Having survived all that, the onslaught of the earwigs is easier to deal with. Earwigs tend to nestle in and amongst the lovely flowers,  and rudely eat their hosts prized petals. You can trap them, but I just don’t want to deal with the trappings the next day. When cutting, I give the flowers a good shake and out they will fall. The odd one does appear at inopportune times, such as during dinner parties but swift squash action deals with that very nicely.

Cutting & vase life

Come August and September all the hard work is rewarded, and incredibly there is no stopping the plant’s generosity. My own cutting patch on the allotment, hosts about 16 plants, from which I cut two (over) full buckets every other day. According to the Richard, to ensure optimum vase life, one must do the following;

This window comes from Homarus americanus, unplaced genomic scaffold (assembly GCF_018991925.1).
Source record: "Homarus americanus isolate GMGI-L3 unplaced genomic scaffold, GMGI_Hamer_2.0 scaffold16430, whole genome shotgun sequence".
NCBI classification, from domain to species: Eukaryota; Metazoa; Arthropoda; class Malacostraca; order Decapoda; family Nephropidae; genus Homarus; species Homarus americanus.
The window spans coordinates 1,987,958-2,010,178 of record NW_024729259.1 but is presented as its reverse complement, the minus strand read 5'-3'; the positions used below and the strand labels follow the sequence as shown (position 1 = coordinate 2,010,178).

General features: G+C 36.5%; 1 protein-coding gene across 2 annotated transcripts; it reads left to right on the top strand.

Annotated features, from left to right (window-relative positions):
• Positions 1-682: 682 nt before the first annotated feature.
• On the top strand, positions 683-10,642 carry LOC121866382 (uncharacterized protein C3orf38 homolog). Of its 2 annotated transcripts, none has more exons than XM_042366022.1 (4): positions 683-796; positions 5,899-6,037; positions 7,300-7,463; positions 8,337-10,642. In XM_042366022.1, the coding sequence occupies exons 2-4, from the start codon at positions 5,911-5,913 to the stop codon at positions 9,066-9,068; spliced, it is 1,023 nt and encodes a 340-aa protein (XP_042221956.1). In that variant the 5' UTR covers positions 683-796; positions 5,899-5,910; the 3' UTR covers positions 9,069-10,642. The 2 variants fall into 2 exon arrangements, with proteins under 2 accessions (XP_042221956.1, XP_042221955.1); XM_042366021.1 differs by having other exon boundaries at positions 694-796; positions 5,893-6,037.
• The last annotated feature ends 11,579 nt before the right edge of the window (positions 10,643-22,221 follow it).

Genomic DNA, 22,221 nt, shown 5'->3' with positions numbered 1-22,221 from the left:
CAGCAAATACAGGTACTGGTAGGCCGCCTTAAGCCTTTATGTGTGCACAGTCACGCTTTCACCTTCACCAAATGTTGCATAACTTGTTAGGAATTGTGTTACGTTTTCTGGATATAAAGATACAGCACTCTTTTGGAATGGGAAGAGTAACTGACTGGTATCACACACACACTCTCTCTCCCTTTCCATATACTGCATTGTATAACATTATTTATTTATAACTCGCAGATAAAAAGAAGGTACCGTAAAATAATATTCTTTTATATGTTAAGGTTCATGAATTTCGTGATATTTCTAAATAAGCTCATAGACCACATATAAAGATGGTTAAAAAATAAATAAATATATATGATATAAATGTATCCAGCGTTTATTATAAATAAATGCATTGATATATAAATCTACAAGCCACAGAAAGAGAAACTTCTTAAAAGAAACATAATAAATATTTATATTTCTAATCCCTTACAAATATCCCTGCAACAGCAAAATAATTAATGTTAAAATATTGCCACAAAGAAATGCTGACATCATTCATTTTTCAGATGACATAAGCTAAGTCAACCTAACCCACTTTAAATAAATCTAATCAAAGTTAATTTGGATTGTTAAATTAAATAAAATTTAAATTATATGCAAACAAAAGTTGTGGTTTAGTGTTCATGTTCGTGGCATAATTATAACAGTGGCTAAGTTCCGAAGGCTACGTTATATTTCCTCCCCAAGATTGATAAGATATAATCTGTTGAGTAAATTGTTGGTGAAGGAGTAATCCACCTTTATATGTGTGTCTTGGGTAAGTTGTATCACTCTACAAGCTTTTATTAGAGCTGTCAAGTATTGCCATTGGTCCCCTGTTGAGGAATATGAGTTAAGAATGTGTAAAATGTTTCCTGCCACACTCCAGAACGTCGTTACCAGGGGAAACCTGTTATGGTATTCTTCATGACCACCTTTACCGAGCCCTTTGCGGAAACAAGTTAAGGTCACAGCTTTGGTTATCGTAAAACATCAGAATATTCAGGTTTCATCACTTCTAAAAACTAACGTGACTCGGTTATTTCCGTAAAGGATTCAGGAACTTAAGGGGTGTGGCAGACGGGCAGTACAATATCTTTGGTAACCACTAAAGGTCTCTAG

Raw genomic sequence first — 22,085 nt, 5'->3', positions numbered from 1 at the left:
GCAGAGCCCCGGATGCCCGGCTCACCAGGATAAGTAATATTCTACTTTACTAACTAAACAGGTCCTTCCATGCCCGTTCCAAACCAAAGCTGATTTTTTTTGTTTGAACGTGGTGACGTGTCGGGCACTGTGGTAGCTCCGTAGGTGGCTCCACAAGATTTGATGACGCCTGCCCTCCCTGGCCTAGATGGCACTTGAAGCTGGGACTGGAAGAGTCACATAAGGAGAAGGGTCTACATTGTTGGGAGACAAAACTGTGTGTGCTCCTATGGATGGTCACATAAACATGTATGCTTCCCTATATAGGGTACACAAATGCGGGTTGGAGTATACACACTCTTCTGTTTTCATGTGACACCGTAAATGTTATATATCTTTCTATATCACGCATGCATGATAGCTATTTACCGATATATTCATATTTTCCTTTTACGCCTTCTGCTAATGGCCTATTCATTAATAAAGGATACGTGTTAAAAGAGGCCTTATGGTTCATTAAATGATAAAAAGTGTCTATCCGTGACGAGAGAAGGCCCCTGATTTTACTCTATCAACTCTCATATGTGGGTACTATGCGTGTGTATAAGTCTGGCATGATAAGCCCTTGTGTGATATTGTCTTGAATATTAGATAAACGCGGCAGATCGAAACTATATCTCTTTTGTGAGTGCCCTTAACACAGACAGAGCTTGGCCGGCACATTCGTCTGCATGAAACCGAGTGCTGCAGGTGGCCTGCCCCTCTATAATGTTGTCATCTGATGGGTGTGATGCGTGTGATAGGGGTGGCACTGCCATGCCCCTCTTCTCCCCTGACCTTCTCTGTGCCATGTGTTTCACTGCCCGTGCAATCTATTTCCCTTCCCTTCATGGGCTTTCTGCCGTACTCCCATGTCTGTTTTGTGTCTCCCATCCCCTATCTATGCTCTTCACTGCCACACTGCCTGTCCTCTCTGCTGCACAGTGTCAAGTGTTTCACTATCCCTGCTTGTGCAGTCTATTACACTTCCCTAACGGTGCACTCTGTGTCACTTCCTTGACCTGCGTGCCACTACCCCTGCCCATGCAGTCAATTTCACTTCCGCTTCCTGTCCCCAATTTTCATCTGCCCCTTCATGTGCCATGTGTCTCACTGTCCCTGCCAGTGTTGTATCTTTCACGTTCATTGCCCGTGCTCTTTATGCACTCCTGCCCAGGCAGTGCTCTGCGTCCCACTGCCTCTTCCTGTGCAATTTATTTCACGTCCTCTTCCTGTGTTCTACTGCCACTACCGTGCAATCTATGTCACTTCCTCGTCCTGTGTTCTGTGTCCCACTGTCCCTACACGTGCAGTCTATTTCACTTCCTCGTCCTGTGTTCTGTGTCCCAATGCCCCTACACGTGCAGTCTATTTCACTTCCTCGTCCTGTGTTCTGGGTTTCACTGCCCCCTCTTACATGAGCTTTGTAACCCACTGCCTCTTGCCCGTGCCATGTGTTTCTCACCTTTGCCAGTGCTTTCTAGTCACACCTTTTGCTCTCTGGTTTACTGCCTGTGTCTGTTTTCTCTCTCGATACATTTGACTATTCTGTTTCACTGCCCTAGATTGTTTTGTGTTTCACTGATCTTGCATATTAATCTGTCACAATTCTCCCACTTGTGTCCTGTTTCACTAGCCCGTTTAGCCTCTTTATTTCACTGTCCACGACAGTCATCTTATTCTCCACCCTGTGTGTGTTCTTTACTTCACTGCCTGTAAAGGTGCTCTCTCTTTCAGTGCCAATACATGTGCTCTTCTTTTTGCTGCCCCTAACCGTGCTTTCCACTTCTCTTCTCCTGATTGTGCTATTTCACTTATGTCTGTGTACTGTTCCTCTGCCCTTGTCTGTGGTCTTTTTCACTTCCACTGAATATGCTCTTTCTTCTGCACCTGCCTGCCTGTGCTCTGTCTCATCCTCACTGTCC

1. Cut early morning or early evening when the stems are fully turgid
  2. Cut straight into water
  3. Ramsey advises to cut dahlias with a knife not secateurs. According to the good man, cutting with secateurs squashes the capillaries making it difficult for the flower to take up water effectively. Despite the expert demonstration, I have little faith in my personal kamikaze knife wielding skills, so for the time being I’ll stick to ye oldie faithful secateurs. Hopefully they’re sharp enough to appease Richard….
  4. Leave the dahlias in a cold, dark place in plenty of water to condition, ideally overnight.
  5. Cut the conditioned flowers again, into hot water to ensure the capillaries are free of air. Eh voila, ready to go.
  6. As for vase life, Ramsey recommends proper vase hygiene. Ensure the vase is clean to start with and refresh the water daily/every other day.

Dahlia inspiration